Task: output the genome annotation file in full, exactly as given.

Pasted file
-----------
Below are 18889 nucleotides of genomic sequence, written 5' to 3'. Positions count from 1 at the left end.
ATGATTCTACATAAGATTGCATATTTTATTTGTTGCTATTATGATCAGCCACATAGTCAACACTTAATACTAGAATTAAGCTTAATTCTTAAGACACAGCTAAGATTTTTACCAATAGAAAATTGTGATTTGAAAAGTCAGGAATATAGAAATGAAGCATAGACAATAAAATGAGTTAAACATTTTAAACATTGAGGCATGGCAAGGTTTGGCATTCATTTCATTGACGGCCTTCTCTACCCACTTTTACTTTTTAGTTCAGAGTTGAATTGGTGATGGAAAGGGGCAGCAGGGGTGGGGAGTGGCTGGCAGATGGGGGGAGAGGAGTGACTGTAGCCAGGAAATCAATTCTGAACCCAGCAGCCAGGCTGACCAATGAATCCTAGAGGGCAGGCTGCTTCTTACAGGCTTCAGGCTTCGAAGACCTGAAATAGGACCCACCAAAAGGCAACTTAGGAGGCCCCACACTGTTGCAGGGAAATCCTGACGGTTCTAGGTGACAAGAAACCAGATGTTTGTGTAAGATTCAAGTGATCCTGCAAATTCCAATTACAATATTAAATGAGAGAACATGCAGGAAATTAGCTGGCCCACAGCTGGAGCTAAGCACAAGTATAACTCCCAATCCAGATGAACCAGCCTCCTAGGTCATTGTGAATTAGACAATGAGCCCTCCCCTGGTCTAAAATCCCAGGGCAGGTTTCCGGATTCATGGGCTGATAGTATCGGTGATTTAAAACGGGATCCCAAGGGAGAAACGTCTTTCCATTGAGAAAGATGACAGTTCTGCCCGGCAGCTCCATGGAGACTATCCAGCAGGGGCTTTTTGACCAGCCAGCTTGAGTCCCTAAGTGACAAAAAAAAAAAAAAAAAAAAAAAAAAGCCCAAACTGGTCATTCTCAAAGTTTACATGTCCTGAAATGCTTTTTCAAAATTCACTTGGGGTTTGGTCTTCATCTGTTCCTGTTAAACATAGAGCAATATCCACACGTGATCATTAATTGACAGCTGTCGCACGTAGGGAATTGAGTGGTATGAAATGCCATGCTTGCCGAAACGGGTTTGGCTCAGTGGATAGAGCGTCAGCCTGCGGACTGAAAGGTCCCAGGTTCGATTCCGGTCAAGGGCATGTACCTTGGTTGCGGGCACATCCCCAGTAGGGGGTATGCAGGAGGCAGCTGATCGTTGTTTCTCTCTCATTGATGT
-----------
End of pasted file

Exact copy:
Below are 18889 nucleotides of genomic sequence, written 5' to 3'. Positions count from 1 at the left end.
ATGATTCTACATAAGATTGCATATTTTATTTGTTGCTATTATGATCAGCCACATAGTCAACACTTAATACTAGAATTAAGCTTAATTCTTAAGACACAGCTAAGATTTTTACCAATAGAAAATTGTGATTTGAAAAGTCAGGAATATAGAAATGAAGCATAGACAATAAAATGAGTTAAACATTTTAAACATTGAGGCATGGCAAGGTTTGGCATTCATTTCATTGACGGCCTTCTCTACCCACTTTTACTTTTTAGTTCAGAGTTGAATTGGTGATGGAAAGGGGCAGCAGGGGTGGGGAGTGGCTGGCAGATGGGGGGAGAGGAGTGACTGTAGCCAGGAAATCAATTCTGAACCCAGCAGCCAGGCTGACCAATGAATCCTAGAGGGCAGGCTGCTTCTTACAGGCTTCAGGCTTCGAAGACCTGAAATAGGACCCACCAAAAGGCAACTTAGGAGGCCCCACACTGTTGCAGGGAAATCCTGACGGTTCTAGGTGACAAGAAACCAGATGTTTGTGTAAGATTCAAGTGATCCTGCAAATTCCAATTACAATATTAAATGAGAGAACATGCAGGAAATTAGCTGGCCCACAGCTGGAGCTAAGCACAAGTATAACTCCCAATCCAGATGAACCAGCCTCCTAGGTCATTGTGAATTAGACAATGAGCCCTCCCCTGGTCTAAAATCCCAGGGCAGGTTTCCGGATTCATGGGCTGATAGTATCGGTGATTTAAAACGGGATCCCAAGGGAGAAACGTCTTTCCATTGAGAAAGATGACAGTTCTGCCCGGCAGCTCCATGGAGACTATCCAGCAGGGGCTTTTTGACCAGCCAGCTTGAGTCCCTAAGTGACAAAAAAAAAAAAAAAAAAAAAAAAAAGCCCAAACTGGTCATTCTCAAAGTTTACATGTCCTGAAATGCTTTTTCAAAATTCACTTGGGGTTTGGTCTTCATCTGTTCCTGTTAAACATAGAGCAATATCCACACGTGATCATTAATTGACAGCTGTCGCACGTAGGGAATTGAGTGGTATGAAATGCCATGCTTGCCGAAACGGGTTTGGCTCAGTGGATAGAGCGTCAGCCTGCGGACTGAAAGGTCCCAGGTTCGATTCCGGTCAAGGGCATGTACCTTGGTTGCGGGCACATCCCCAGTAGGGGGTATGCAGGAGGCAGCTGATCGTTGTTTCTCTCTCATTGATGT